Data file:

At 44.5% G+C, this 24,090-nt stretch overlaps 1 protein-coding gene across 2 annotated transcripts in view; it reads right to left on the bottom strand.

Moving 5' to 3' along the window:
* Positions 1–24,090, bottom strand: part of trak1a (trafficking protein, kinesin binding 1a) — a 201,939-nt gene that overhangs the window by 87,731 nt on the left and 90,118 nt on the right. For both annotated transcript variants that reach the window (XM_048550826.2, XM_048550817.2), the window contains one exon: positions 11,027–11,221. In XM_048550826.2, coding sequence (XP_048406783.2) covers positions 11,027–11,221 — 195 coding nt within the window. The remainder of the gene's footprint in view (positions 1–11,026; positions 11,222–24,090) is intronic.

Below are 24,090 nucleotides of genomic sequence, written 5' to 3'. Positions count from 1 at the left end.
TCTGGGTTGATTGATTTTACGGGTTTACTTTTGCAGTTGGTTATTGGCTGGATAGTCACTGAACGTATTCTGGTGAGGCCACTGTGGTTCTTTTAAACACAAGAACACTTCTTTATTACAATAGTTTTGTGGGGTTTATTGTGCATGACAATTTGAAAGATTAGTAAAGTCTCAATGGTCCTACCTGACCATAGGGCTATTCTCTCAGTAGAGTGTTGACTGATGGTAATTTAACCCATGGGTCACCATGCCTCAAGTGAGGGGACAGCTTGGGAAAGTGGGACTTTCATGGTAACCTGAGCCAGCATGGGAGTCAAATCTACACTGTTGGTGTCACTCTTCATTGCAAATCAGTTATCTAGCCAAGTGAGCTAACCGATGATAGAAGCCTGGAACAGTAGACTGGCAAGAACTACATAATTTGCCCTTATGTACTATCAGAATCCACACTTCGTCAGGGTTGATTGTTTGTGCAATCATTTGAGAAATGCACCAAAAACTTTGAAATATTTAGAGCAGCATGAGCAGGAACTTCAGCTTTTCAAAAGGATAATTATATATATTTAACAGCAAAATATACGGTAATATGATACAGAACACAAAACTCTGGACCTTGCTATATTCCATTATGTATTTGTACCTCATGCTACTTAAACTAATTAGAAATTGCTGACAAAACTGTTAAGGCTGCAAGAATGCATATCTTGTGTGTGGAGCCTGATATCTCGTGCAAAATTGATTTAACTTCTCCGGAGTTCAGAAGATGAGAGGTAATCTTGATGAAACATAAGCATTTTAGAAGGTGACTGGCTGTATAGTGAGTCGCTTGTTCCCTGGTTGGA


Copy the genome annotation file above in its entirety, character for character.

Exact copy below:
At 44.5% G+C, this 24,090-nt stretch overlaps 1 protein-coding gene across 2 annotated transcripts in view; it reads right to left on the bottom strand.

Moving 5' to 3' along the window:
* Positions 1–24,090, bottom strand: part of trak1a (trafficking protein, kinesin binding 1a) — a 201,939-nt gene that overhangs the window by 87,731 nt on the left and 90,118 nt on the right. For both annotated transcript variants that reach the window (XM_048550826.2, XM_048550817.2), the window contains one exon: positions 11,027–11,221. In XM_048550826.2, coding sequence (XP_048406783.2) covers positions 11,027–11,221 — 195 coding nt within the window. The remainder of the gene's footprint in view (positions 1–11,026; positions 11,222–24,090) is intronic.

Below are 24,090 nucleotides of genomic sequence, written 5' to 3'. Positions count from 1 at the left end.
TCTGGGTTGATTGATTTTACGGGTTTACTTTTGCAGTTGGTTATTGGCTGGATAGTCACTGAACGTATTCTGGTGAGGCCACTGTGGTTCTTTTAAACACAAGAACACTTCTTTATTACAATAGTTTTGTGGGGTTTATTGTGCATGACAATTTGAAAGATTAGTAAAGTCTCAATGGTCCTACCTGACCATAGGGCTATTCTCTCAGTAGAGTGTTGACTGATGGTAATTTAACCCATGGGTCACCATGCCTCAAGTGAGGGGACAGCTTGGGAAAGTGGGACTTTCATGGTAACCTGAGCCAGCATGGGAGTCAAATCTACACTGTTGGTGTCACTCTTCATTGCAAATCAGTTATCTAGCCAAGTGAGCTAACCGATGATAGAAGCCTGGAACAGTAGACTGGCAAGAACTACATAATTTGCCCTTATGTACTATCAGAATCCACACTTCGTCAGGGTTGATTGTTTGTGCAATCATTTGAGAAATGCACCAAAAACTTTGAAATATTTAGAGCAGCATGAGCAGGAACTTCAGCTTTTCAAAAGGATAATTATATATATTTAACAGCAAAATATACGGTAATATGATACAGAACACAAAACTCTGGACCTTGCTATATTCCATTATGTATTTGTACCTCATGCTACTTAAACTAATTAGAAATTGCTGACAAAACTGTTAAGGCTGCAAGAATGCATATCTTGTGTGTGGAGCCTGATATCTCGTGCAAAATTGATTTAACTTCTCCGGAGTTCAGAAGATGAGAGGTAATCTTGATGAAACATAAGCATTTTAGAAGGTGACTGGCTGTATAGTGAGTCGCTTGTTCCCTGGTTGGA